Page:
Environmental variables are routinely used in estimating when and where tornadoes are likely to occur, but more work is needed to understand how tornado and casualty counts of severe weather outbreak vary with the larger-scale environmental factors. Here the authors demonstrate a method to quantify “outbreak”-level tornado and casualty counts with respect to variations in large-scale environmental factors. They do this by fitting negative binomial regression models to cluster-level environmental data to estimate the number of tornadoes and the number of casualties on days with at least 10 tornadoes. Results show that a 1000 J kg−1 increase in CAPE corresponds to a 5% increase in the number of tornadoes and a 28% increase in the number of casualties, conditional on at least 10 tornadoes and holding the other variables constant. Further, results show that a 10 m s−1 increase in deep-layer bulk shear corresponds to a 13% increase in tornadoes and a 98% increase in casualties, conditional on at least 10 tornadoes and holding the other variables constant. The casualty-count model quantifies the decline in the number of casualties per year and indicates that outbreaks have a larger impact in the Southeast than elsewhere after controlling for population and geographic area.

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Brooke Fisher Liu and Anita Atwell Seate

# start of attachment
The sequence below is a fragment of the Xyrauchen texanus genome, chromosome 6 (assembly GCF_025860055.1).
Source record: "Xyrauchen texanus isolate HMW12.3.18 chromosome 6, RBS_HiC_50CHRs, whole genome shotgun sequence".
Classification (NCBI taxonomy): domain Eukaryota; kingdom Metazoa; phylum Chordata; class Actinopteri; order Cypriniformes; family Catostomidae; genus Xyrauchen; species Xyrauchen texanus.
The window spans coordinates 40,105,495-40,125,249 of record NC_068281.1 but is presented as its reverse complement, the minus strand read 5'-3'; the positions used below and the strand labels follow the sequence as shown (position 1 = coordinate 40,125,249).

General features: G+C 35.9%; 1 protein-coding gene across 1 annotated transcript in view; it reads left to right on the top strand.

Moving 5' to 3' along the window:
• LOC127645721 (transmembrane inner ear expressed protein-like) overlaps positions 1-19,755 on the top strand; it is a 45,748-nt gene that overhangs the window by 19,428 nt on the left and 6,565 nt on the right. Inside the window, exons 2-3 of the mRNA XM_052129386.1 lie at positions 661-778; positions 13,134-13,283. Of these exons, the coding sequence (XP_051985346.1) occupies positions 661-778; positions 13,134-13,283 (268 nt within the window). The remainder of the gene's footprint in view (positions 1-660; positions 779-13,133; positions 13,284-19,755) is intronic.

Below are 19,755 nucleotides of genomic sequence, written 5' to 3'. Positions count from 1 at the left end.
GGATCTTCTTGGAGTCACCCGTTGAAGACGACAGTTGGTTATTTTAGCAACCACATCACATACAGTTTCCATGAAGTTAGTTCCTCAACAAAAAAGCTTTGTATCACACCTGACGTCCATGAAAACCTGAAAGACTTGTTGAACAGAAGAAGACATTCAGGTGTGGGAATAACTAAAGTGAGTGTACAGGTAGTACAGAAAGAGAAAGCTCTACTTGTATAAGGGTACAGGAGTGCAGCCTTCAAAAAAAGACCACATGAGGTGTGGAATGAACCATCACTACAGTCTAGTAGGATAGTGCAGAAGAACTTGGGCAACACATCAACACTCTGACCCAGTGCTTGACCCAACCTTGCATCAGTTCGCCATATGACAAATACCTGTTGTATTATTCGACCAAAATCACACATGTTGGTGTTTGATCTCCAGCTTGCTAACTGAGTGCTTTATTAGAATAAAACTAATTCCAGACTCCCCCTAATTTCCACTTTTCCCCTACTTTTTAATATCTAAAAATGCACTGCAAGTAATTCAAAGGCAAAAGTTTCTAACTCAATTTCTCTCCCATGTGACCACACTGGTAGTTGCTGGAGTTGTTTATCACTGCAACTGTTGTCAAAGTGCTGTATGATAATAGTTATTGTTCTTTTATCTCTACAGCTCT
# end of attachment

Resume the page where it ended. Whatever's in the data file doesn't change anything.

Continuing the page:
Abstract

Since the tragic tornado outbreaks in central Alabama and Joplin, Missouri, in 2011, the National Weather Service (NWS) has increasingly emphasized the importance of supporting community partners who help to protect public safety. Through impact-based decision support services (IDSS), NWS forecasters develop relationships with their core partners to meet their partners’ decision-making needs. IDSS presents a fundamental shift in NWS forecasting through highlighting the importance of connecting with partners instead of simply providing partners with forecasts. A critical challenge to the effective implementation of IDSS is a lack of social science research evaluating the success of IDSS. This paper addresses this gap through a cross-sectional survey with 119 NWS forecasters and managers in the central and southern regions of the United States. Findings uncover how NWS forecasters and management team members evaluate the importance of IDSS. Findings also provide a new instrument for NWS field offices to assess and improve their relationships with core partners.

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Adrian Brügger, Christina Demski, and Stuart Capstick

Abstract